Wholesalers boosted stockpiles by 0.3 percent in December from November, smallest gain since July, the Commerce Department reported Tuesday.
Sales growth slowed to 0.5 percent December after healthy gains of 1 percent in November and 1.1 percent in October.
Rising stockpiles boost economic growth because they reflect expanding production at factories. Bigger inventories accounted for more than 40 percent of economic growth in the July through September period last year when gross domestic product increased at a robust 4.1 percent annual pace.
The surge in stockpiles slowed in the last three months of 2013, and overall growth fell back to a still-healthy 3.2 percent.
After the December increase, inventories at the wholesale level stood at a seasonally adjusted $517.9 billion, up 4 percent from a year earlier.
The government tracks inventories held by wholesalers, manufacturers and retailers. A report covering all inventory levels comes out Thursday.
At the wholesale level, inventories of computer equipment rose by 5.3 percent after a healthy 3.6 percent gain in November. Automotive stockpiles rose 0.6 percent after dropping in November. Overall, inventories of long-lasting durable goods rose 1.3 percent in December. But non-durable goods stockpiles fell 1.3 percent, pulled down by a 5.2 percent drop in inventories of farm products.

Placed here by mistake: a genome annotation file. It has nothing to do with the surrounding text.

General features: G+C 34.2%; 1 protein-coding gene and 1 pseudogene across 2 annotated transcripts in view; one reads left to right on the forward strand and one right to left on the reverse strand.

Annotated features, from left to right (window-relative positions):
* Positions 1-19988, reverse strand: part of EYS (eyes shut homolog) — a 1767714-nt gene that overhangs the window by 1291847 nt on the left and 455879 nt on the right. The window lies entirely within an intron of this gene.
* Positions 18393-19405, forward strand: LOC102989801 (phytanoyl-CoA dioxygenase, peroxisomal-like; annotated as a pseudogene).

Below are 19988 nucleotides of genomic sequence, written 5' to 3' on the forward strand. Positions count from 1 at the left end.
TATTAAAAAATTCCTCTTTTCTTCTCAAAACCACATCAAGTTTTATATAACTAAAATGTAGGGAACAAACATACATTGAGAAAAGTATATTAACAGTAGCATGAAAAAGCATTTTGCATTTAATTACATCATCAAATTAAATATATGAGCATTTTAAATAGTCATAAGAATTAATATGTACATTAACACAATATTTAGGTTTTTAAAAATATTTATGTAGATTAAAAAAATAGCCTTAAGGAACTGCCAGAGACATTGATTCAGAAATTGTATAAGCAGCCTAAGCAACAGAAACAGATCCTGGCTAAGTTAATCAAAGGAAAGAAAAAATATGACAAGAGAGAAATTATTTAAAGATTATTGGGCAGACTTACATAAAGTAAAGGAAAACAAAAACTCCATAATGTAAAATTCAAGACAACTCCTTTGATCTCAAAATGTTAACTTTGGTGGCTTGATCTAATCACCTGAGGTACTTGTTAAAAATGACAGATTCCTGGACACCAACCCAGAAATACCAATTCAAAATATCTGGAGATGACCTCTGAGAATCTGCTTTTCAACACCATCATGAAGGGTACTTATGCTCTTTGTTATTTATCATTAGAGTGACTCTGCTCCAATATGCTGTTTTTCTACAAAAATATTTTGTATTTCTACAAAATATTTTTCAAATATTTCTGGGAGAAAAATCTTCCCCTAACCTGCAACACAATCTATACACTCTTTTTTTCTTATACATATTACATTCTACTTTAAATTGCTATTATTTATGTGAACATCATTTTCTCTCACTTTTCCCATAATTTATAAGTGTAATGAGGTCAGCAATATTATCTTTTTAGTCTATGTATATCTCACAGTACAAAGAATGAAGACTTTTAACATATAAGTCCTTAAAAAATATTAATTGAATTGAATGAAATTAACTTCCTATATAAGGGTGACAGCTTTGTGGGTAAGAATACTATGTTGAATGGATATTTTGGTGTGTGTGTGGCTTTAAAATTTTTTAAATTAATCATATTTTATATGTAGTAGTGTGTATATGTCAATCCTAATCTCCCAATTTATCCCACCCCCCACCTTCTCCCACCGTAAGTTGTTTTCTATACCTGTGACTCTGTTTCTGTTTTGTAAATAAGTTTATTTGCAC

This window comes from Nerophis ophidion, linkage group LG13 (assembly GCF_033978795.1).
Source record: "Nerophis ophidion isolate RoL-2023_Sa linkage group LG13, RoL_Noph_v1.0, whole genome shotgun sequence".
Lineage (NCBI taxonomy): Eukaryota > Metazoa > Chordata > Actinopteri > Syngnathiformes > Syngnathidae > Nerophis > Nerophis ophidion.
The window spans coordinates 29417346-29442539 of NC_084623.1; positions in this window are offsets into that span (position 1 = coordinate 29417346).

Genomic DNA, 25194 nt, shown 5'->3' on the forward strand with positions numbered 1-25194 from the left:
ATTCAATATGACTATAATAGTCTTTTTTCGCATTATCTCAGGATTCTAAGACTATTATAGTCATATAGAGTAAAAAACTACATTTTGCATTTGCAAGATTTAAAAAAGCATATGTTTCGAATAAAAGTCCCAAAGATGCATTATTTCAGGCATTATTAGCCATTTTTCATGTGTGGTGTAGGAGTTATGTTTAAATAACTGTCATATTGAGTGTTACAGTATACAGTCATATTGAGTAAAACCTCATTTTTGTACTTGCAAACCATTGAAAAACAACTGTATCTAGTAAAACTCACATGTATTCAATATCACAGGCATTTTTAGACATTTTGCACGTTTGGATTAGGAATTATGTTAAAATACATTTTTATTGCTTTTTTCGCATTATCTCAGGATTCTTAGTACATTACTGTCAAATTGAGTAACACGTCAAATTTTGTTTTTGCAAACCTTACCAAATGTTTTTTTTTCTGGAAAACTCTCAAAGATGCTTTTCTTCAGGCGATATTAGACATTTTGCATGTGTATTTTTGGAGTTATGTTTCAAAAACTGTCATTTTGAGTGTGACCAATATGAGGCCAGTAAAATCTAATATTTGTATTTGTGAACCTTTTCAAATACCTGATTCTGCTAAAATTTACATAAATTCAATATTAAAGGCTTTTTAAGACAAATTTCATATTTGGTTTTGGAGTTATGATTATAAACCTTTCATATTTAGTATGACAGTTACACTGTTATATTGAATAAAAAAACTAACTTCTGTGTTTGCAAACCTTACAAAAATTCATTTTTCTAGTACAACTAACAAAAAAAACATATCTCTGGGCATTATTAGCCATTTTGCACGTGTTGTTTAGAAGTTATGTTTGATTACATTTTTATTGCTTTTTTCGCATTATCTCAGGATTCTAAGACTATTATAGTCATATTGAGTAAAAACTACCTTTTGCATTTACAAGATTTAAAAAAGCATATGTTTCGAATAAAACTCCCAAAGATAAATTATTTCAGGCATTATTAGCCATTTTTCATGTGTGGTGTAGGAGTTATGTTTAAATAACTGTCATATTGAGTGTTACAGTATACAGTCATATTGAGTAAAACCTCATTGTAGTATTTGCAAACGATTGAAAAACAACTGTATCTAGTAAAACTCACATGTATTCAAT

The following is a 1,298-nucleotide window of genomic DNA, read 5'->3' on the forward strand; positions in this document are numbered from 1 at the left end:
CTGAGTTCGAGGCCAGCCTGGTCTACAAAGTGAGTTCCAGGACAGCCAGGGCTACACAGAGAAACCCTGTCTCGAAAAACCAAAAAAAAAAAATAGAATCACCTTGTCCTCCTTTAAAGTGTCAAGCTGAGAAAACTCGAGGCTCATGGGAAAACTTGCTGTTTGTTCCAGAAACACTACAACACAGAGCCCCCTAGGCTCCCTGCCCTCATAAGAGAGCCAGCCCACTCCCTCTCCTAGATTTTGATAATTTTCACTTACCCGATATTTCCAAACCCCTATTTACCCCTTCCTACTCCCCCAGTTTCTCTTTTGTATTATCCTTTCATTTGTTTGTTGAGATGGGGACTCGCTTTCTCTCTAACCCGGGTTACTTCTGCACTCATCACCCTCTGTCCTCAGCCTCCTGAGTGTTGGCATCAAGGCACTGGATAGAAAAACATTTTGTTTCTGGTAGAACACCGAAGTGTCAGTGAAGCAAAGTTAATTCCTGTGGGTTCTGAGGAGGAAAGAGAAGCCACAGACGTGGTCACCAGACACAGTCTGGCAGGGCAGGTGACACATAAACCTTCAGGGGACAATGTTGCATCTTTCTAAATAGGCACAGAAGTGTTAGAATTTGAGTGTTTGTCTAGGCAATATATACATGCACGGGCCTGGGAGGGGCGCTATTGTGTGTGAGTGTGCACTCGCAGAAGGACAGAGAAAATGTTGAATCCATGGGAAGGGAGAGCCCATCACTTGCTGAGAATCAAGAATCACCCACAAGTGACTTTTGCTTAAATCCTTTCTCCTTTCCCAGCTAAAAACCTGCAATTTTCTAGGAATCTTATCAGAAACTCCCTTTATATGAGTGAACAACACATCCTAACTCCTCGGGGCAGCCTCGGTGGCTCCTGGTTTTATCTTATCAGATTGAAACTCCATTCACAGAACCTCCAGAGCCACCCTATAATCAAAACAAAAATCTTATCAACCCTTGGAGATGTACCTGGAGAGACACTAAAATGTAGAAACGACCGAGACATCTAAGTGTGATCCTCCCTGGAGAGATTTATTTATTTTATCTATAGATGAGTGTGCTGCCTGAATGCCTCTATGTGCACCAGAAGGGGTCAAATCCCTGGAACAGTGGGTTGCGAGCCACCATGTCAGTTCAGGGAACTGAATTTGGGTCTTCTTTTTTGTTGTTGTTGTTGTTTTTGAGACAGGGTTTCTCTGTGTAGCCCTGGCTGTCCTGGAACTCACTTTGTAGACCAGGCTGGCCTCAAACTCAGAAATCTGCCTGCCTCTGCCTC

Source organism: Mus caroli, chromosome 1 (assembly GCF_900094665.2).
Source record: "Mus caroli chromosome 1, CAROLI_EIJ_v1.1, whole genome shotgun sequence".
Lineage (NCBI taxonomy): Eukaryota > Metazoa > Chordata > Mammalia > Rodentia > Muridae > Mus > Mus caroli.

Economists had hoped 2014 would be a breakout year for the U.S. economy, still struggling to regain full strength nearly five years after the Great Recession ended. But recent economic reports have sent out conflicting signals.
Consumer spending, which drives 70 percent of U.S. economic activity, rose at a solid pace in December. Consumer confidence has also been healthy. Unemployment has fallen to a five-year low 6.6 percent.
But two straight months of weak job growth have raised questions about the economy's strength. Employers added a disappointing 113,000 jobs in January and just 75,000 in December. And part of the drop in unemployment - from 7.2 percent in October - has been caused by Americans dropping out of the job market, which means they can no longer be counted among the jobless.